Restless children will get bored quickly when visiting a care facility or hospital. The novelty of blowing up rubber gloves to make cow udders soon wears off! Giving them little tasks is sometimes useful, like collecting the dinner, or helping in the kitchen if busy staff will allow this. If there is a TV, and none of the residents are watching it, this can help to stave off boredom.
I think it’s important for kids to understand that rest homes and hospitals are places where people can be a bit tired, sick or just plain grumpy.
Being courteous to staff and residents is important for them to practice.
I am sure not everyone can handle the challenges of caregiving, and we all react differently to stressful situations. Kids are the same. My son accepts the situation but does not like to talk about it. So a tip is to not force a child to talk about every detail of their parent’s care and health situation. Encourage them to talk to their Mum or Dad (even if they don’t get an answer). Due to her stroke, my wife fully understands what is being said, but cannot always readily reply. We have all had to learn to communicate patiently.
Ensure there are plenty of hugs and holding hands so the physical bond continues. You can tell them to show how strong their handshake is (without crushing the poor person if they are frail)!
People often don’t talk about the fact that after strokes and brain injuries an affected person can react in an unusual manner that is out of character. I have always explained to my son that this behaviour is a side effect of the stroke, and to not take it personally.
In extreme situations, people need to realise that kids are very accepting and positive. Don’t be surprised if the child wants to fly a Lego jet over their sick Mum or Dad! Don’t hush them up or get stressed, just be watchful in case other residents or patients become annoyed. Otherwise, let it ride!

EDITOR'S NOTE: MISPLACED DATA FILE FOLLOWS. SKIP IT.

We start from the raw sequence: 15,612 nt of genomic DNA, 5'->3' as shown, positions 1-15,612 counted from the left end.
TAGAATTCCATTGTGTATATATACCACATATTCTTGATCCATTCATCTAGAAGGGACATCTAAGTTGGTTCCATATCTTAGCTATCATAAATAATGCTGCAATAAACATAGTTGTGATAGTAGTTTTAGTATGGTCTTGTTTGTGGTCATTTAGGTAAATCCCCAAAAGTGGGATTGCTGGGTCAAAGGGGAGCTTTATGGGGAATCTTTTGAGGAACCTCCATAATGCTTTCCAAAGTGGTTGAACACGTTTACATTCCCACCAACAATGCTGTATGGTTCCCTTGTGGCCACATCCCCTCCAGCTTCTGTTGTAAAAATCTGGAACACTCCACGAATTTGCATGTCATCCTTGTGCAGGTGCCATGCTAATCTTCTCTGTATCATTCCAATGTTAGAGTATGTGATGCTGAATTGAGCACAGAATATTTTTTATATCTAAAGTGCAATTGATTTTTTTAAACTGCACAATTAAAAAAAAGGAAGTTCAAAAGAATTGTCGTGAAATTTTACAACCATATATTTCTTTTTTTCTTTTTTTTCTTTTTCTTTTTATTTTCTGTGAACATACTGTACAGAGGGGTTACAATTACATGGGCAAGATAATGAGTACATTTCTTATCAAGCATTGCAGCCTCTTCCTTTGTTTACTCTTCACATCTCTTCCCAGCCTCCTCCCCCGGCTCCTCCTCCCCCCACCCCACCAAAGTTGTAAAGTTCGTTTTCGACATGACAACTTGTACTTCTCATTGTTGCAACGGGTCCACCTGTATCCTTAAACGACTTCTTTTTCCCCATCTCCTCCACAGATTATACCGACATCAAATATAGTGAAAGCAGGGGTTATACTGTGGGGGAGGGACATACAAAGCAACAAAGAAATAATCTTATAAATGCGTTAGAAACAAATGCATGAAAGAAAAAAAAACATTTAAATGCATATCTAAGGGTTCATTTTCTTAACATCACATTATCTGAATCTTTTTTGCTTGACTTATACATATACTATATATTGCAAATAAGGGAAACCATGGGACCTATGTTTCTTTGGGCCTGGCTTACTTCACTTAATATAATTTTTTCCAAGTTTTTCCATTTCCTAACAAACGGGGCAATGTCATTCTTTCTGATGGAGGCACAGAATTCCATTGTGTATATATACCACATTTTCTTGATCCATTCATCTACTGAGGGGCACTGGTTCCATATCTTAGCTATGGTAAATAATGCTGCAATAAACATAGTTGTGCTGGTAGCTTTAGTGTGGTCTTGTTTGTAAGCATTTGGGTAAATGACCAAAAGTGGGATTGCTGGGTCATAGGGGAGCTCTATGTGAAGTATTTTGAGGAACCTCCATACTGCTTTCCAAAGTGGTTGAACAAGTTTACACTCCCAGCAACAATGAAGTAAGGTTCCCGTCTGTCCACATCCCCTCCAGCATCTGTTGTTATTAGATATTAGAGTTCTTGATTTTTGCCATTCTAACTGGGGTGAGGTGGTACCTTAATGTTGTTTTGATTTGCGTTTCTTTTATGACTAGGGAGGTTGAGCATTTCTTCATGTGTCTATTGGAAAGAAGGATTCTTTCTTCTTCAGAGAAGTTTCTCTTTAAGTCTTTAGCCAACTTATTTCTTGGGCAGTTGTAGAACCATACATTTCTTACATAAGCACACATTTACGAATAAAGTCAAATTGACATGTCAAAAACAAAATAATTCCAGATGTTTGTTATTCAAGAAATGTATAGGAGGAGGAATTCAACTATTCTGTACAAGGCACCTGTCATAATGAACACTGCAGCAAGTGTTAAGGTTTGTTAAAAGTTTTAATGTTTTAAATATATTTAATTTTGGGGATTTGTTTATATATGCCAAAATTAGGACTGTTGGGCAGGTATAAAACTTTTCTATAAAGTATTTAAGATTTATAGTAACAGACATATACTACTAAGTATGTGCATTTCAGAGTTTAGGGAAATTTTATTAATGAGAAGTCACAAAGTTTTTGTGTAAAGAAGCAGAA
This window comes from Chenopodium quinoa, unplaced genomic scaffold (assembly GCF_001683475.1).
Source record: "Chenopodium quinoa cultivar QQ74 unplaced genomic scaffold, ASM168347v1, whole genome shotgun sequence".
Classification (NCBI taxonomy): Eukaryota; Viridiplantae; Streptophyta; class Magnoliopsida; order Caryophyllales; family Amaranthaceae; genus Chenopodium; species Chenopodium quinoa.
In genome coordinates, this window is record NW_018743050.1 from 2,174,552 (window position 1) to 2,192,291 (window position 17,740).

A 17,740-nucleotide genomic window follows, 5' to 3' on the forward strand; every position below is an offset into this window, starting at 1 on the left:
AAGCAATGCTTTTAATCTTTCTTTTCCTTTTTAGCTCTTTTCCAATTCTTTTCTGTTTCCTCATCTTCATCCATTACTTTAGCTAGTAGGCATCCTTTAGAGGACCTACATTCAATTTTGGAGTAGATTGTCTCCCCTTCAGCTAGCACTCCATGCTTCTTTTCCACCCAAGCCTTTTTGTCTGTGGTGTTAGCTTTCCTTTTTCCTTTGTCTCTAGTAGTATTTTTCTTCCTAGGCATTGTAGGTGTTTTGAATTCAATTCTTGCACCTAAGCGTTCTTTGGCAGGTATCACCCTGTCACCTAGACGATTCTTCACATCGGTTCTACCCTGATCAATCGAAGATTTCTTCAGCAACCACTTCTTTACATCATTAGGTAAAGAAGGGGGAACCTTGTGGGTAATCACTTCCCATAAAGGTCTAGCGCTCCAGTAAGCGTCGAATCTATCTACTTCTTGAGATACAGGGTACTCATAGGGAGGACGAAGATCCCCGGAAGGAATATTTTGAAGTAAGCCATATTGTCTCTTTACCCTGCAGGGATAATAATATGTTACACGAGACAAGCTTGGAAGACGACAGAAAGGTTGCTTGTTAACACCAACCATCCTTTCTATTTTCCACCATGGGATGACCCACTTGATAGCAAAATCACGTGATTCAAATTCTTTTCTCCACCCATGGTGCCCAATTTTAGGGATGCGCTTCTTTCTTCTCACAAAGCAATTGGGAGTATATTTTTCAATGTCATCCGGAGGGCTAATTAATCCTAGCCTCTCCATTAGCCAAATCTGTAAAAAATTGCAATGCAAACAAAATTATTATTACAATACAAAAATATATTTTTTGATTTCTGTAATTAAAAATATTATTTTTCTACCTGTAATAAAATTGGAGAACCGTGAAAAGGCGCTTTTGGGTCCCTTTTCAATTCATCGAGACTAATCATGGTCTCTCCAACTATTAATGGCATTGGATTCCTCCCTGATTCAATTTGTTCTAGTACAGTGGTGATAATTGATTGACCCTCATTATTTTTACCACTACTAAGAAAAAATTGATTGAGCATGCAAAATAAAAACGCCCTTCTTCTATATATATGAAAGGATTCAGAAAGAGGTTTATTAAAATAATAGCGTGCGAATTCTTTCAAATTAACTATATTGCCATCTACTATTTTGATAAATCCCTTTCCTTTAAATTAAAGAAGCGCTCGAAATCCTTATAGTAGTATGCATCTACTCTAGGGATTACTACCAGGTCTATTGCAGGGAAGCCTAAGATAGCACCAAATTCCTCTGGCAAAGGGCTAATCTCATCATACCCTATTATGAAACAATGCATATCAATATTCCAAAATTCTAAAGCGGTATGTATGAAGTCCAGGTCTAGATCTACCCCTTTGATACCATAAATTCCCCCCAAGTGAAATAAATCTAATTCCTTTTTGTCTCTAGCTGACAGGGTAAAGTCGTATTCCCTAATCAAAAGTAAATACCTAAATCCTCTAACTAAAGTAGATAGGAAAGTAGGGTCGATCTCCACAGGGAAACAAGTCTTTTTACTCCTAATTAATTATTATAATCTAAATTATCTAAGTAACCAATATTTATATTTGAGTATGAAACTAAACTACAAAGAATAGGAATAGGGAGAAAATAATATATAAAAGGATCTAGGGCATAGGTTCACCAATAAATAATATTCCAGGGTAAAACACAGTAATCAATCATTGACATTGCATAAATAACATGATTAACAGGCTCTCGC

School: Comments like “Mum would like you to do well at school” can be helpful. Don’t get too over-anxious about disruptive behaviour from school age kids, but do inform teachers and the principal about your situation, so they know empathy is called for, and to contact you if they have concerns.
Finances: Kids can feel guilty if they are aware of loss of income after a family trauma. Just seek as much help as possible from available services. Let the kids come with you to learn how the Work and Income process works, and just how many forms need filling in! Tell them that you are getting valuable temporary help until you can go back to work.
As I write this, I have had to let go and entrust my wife’s care to others. Sometimes we do need to trust in others, which can be hard for steely, independent New Zealanders. This can be the biggest hurdle to cross, especially for men. Life does not stop in these situations, but our duties and priorities change. The kids can get left out in times of stress, so do seek help from friends and family if possible. This is a big one. Don’t be a hero, and be sure to have breaks. It’s OK.I hope these ideas will be useful to others, particularly men who are new to caring for a spouse or other loved ones.
Sadly, Kathryn passed away. We offer our condolences to Hamish and Ian, who asked that his story be published to help other carers and their children.
Photo: shuterstock.com, RuthBlack